Free expression online

A dangerous precedent for global censorship

ORG responds to Ofcom’s Online Safety Act plans

Last week, Open Rights Group responded to Ofcom’s Illegal Harms consultation, the first of a series of consultations Ofcom will be holding on the development of its guidance for the Online Safety Act.

Previously, ORG responded to both the Online Harms White paper and the Online Safety Act, while it made its way through the Houses of Parliament as a Bill. We have submitted numerous policy briefings to parliamentarians about our concerns around the Act’s impacts on online privacy, security, and free speech. And in June of last year, we coordinated a letter that was signed by over 80 civil society organisations, academics and cyber experts from 23 countries urging the UK government to protect encrypted messaging. 

But there are still numerous pressing concerns in both the Act itself and Ofcom’s proposed guidance.

Freedom of expression

The Online Safety Act casts a wide net around content that must be removed and is likely to result in increased amounts of lawful content being taken down from the Internet. In July 2023, a legal opinion found that there were, “real and significant issues” regarding the lawfulness of a clause in the then Online Safety Bill, that appeared to require social media platforms to proactively screen their users’ content and prevent them from seeing anything deemed illegal. The opinion found that there is, “likely to be significant interference with freedom of expression that is unforeseeable and which is thus not prescribed by law”.

Despite the guidance running over 1,700 pages in length, the guidance pays lip service to freedom of expression but does very little to ensure that companies will be incentivized to take free speech obligations seriously.Companies are asked to balance the accuracy of content removals with the swiftness of content takedowns, without meaningful guidance on how this balance should be achieved and with incentives and penalties heavily leaning towards speed. Already vulnerable or marginalised groups, like activists, racialised or queer communities, and people posting in non-Western languages experience the highest rates of wrongful content takedowns and are likely to be impacted by the increased amounts of content removed under this Act.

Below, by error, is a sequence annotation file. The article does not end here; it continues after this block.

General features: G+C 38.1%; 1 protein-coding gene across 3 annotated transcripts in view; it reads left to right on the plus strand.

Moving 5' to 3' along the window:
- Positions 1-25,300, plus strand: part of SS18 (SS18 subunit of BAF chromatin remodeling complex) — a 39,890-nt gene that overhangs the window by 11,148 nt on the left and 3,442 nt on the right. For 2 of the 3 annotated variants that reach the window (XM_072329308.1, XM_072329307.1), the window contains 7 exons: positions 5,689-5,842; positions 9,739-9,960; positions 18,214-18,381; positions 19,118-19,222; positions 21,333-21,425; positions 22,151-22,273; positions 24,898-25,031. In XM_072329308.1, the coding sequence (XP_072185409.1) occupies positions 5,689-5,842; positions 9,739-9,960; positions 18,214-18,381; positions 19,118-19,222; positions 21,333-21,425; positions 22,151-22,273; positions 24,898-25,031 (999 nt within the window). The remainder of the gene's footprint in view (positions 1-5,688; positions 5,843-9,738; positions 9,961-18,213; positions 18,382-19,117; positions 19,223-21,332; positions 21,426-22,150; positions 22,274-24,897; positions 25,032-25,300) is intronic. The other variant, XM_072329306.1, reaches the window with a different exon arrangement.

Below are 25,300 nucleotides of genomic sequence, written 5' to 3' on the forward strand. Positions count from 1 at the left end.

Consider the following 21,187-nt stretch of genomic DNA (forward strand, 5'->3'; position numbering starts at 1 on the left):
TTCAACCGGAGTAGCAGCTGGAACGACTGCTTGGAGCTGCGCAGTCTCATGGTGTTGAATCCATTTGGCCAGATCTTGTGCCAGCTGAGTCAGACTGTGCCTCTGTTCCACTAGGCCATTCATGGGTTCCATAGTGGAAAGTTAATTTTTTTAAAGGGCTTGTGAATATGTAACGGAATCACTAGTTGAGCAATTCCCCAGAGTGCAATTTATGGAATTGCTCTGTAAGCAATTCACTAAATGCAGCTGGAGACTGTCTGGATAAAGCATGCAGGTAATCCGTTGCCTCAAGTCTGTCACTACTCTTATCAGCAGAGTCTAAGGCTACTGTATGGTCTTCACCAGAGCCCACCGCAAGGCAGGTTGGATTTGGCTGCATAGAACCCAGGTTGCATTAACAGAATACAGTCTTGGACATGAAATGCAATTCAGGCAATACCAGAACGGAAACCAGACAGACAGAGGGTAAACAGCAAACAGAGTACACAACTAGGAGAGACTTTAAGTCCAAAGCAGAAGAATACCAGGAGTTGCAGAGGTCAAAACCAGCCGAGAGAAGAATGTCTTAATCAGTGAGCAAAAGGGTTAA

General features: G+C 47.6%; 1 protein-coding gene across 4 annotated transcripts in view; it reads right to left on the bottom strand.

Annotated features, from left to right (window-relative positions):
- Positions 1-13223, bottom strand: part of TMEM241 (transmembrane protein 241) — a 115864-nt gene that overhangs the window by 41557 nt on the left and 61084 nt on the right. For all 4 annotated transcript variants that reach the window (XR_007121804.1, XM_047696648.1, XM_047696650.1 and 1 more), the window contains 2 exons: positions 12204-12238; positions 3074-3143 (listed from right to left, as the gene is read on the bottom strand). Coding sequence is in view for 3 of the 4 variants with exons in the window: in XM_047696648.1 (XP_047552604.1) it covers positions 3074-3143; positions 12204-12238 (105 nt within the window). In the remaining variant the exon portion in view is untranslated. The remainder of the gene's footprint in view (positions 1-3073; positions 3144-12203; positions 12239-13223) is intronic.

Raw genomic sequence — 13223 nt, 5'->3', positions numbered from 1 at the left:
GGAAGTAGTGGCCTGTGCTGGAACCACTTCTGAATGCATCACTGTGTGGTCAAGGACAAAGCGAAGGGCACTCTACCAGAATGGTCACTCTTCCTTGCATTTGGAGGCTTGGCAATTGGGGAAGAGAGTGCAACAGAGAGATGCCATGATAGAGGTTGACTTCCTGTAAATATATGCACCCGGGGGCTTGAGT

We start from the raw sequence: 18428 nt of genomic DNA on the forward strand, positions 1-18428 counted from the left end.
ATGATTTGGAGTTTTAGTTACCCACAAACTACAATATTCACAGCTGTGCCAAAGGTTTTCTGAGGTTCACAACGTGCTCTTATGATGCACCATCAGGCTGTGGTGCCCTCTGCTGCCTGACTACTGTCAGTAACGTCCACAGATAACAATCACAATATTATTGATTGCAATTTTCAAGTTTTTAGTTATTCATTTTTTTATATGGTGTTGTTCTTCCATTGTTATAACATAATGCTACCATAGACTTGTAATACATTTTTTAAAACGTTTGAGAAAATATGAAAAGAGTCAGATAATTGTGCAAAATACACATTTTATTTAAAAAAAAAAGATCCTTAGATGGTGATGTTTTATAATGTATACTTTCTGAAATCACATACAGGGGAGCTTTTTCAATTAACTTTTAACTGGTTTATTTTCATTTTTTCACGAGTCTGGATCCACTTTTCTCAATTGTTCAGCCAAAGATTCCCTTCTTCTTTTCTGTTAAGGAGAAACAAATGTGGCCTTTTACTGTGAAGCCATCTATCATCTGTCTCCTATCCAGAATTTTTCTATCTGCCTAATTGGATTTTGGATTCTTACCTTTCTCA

ORG urges Ofcom to make it clear throughout its guidance that companies must ensure human rights and due process considerations are accounted for through all stages of the moderation process. Companies must also be transparent about how they are incorporating free expression and non-discrimination concerns into these considerations. Additionally, ORG recommends Ofcom consider new ways to incentivize and support companies to improve accuracy and transparency of moderation policies and decisions.


As Ofcom continues to develop its guidance on the Online Safety Act, it is essential to consider the broader implications for freedom of expression, privacy, and democratic principles. Failure to do so could not only undermine fundamental rights and freedoms within the UK, but also set a dangerous precedent for online censorship globally if repressive regimes take the Act and Ofcom’s guidance as a licence to further censor and penalise legitimate speech. Our full consultation response can be found via the link below and we welcome thoughts or engagement at

Ofcom consultation response

Open Rights Group Response to Ofcom consultation: “Protecting people from illegal harms online”

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